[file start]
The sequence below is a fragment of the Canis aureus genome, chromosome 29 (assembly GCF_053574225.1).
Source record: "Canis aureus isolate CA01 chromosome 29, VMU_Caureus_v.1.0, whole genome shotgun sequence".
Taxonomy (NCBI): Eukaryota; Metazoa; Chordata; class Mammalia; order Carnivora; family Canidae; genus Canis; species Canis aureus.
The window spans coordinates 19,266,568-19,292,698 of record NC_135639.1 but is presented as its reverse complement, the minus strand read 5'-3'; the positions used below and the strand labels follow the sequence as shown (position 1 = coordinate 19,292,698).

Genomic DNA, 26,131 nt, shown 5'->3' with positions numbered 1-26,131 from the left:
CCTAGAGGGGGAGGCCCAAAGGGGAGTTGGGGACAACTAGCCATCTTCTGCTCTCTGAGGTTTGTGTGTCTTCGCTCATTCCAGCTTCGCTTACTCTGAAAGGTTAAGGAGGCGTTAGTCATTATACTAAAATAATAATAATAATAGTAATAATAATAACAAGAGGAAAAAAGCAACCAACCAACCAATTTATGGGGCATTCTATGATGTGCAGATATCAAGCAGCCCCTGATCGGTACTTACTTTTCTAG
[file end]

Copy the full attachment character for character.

The sequence below is a fragment of the Canis aureus genome, chromosome 29 (assembly GCF_053574225.1).
Source record: "Canis aureus isolate CA01 chromosome 29, VMU_Caureus_v.1.0, whole genome shotgun sequence".
Taxonomy (NCBI): Eukaryota; Metazoa; Chordata; class Mammalia; order Carnivora; family Canidae; genus Canis; species Canis aureus.
The window spans coordinates 19,266,568-19,292,698 of record NC_135639.1 but is presented as its reverse complement, the minus strand read 5'-3'; the positions used below and the strand labels follow the sequence as shown (position 1 = coordinate 19,292,698).

Genomic DNA, 26,131 nt, shown 5'->3' with positions numbered 1-26,131 from the left:
CCTAGAGGGGGAGGCCCAAAGGGGAGTTGGGGACAACTAGCCATCTTCTGCTCTCTGAGGTTTGTGTGTCTTCGCTCATTCCAGCTTCGCTTACTCTGAAAGGTTAAGGAGGCGTTAGTCATTATACTAAAATAATAATAATAATAGTAATAATAATAACAAGAGGAAAAAAGCAACCAACCAACCAATTTATGGGGCATTCTATGATGTGCAGATATCAAGCAGCCCCTGATCGGTACTTACTTTTCTAG